ratum) on Cattle and Sheep. By C. Dwight Marsh and A. B. Clawson, Patho- 
logical Division. Pp. 24, figs. 4. 

Circular No. 126. Pathological Conditions Ascribed to Nematodes in Poultry. 
By Eloise B. Cram, Zoological Division. Pp. 11, figs. 6. 

Circular No. 140. Handling Livestock During Drought. By E. W. Sheets 
and William Jackson, Animal Husbandry Division. Pp. 12. 

Farmers' Bulletin No. 779 (revised). How to Select a Sound Horse. By H. H. 
Reese, Animal Husbandry Division (resigned). Pp. 22, figs. 35. 

Farmers' Bulletin No. 803 (revised). Horse-Breeding Suggestions for Farmers. 
By H. H. Reese (resigned). Revised by J. O. Williams and S. R. Speelman, 
Animal Husbandry Division. Pp. 18, figs. 9. 

Farmers' Bulletin No. 1181 (revised). Raising Sheep on Temporary Pastures. 
By F. R. Marshall and C. G. Potts, Animal Husbandry Division. Pp. 16, figs. 6. 

Farmers' Bulletin No. 1057 (revised). Cattle-Fever Ticks and Methods of 
Eradication. By W. P. Ellenberger, Field Inspection Division, and Robert M. 
Chapin, Biochemic Division. Pp. 27, figs. 9. 

Farmers' Bulletin No. 767 (revised). Goose Raising. By Alfred R. Lee, 
Animal Husbandry Division. Pp. 14, figs. 10. 

Vitamin G in Certain Meats and Meat By-Products. In Journal of Agricul- 
tural Research, vol. 41, No. 3, August 1, 1930. Key No. A-140. 

Amendment to B. A. I. Order No. 324, declaring names of counties placed in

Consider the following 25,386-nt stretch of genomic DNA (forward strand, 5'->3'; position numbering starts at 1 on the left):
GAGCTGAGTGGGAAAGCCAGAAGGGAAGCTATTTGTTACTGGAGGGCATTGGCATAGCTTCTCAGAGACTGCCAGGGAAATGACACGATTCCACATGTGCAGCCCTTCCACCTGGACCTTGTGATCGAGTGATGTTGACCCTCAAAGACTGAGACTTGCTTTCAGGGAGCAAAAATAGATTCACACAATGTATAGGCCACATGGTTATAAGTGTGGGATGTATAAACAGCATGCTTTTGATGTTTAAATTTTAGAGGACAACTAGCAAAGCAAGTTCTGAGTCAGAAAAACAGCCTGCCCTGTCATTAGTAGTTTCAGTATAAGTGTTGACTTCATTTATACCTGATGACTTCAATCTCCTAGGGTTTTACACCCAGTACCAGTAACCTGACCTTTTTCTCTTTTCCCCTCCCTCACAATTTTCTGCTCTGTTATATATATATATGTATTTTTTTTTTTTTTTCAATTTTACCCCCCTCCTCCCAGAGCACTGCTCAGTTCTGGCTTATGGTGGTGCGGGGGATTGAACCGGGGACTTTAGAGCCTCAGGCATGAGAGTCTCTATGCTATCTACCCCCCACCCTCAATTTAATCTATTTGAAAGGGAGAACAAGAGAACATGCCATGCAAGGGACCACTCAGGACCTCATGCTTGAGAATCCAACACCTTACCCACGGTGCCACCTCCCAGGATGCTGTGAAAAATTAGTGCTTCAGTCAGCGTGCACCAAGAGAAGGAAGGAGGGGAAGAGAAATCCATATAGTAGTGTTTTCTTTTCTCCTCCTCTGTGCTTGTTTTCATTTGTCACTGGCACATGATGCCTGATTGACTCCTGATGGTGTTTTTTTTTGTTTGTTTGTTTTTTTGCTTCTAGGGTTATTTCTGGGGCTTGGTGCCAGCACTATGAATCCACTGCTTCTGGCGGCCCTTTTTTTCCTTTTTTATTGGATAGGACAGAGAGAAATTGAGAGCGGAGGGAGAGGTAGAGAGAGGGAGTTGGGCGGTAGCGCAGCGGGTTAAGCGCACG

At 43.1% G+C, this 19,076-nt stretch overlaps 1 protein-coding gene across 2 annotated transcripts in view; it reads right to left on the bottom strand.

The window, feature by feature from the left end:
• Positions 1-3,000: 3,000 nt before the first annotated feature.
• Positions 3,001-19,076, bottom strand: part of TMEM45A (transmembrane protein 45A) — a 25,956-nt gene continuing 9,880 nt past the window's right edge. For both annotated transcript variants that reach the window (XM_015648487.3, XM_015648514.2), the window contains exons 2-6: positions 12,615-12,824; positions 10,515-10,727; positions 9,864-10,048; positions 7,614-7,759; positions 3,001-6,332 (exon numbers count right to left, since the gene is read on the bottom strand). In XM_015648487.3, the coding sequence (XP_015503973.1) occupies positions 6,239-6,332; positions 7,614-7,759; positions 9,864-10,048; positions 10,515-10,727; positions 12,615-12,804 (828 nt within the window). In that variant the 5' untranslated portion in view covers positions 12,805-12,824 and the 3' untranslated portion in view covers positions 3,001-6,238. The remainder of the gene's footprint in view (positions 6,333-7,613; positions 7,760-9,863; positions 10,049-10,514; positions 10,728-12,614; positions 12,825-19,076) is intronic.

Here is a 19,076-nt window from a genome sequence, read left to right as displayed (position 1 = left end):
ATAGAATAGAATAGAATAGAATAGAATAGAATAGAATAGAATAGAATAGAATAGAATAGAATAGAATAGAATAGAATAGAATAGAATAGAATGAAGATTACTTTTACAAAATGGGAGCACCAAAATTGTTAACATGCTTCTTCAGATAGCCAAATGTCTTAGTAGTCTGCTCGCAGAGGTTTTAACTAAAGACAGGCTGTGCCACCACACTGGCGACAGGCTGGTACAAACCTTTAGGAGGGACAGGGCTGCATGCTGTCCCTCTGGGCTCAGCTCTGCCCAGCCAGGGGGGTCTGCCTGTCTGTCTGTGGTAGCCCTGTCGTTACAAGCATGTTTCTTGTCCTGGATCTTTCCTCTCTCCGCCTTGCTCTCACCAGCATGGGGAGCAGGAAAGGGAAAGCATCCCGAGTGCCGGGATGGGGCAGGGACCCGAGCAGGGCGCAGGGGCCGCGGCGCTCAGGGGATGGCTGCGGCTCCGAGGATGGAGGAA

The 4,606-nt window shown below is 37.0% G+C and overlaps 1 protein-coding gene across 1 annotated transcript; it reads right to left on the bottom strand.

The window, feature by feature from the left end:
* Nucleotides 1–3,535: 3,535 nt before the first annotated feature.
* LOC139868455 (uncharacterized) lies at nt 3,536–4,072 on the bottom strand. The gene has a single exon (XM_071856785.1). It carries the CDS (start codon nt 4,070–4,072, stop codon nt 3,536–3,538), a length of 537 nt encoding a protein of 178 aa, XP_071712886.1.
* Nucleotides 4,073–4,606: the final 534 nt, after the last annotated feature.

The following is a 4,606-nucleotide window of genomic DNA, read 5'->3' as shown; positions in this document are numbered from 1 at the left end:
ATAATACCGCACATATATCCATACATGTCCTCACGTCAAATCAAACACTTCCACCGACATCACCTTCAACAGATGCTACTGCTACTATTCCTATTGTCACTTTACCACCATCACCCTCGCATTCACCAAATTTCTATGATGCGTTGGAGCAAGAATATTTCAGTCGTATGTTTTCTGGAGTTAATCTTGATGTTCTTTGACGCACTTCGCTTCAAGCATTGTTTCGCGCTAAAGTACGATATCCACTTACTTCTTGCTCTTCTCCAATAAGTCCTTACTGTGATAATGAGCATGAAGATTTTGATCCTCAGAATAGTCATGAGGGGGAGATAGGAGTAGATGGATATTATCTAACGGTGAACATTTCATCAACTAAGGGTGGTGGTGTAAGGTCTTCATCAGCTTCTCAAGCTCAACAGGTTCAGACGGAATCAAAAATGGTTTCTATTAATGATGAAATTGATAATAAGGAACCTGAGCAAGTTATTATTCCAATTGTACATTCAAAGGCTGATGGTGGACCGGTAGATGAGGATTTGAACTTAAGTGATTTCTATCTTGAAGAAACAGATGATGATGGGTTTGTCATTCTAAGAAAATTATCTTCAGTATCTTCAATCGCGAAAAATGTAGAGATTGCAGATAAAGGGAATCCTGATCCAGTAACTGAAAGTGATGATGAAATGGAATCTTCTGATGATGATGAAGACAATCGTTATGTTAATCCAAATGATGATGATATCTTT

modified accredited areas for tuberculosis. P. 1 (mimeographed). 



1930] SERVICE AND REGULATORY ANNOUNCEMENTS S3 

ORGANIZATION OF THE BUREAU OF ANIMAL INDUSTRY 

Chief: John R. Mohler. 

Associate Chief: U. G. Houck. 

Assistant Chief: A. W. Miller. 

Administrative Assistant: Charles C. Carroll. 

Chief Clerk: J. R. Cohran. 

Assistant to Chief: D. S. Burch. 

Animal Husbandry Division: E. W. Sheets, chief. 

Biochemic Division: M. Dorset, chief. 

Division of Hog-Cholera Control: U. G. Houck, chief. 

Division of Virus-Serum Control: D. I. Skidmore, chief. 

Field Inspection Division: G. W. Pope, chief. 

Meat Inspection Division: R. P. Steddom, chief. 

Packers and Stockyards Division: A. W. Miller, chief. 

Pathological Division: John S. Buckley, chief. 

Tick Eradication Division: R. A. Ramsay, chief. 

Tuberculosis Eradication Division: A. E. Wight, chief. 

Zoological Division: Maurice C. Hall, chief. 

Experiment Station: W. E. Cotton, superintendent. 

Office of Accounts: George F. Tucker, in charge. 

Office of Personnel: George H. Russell, in charge. 



U. S. GOVERNMENT PRINTING OFFICE: 1930 



For sale by the Superintendent of Documents, Washington, D. C. • - - - I'riee 5 cents 
Subscription price, 25 cents a year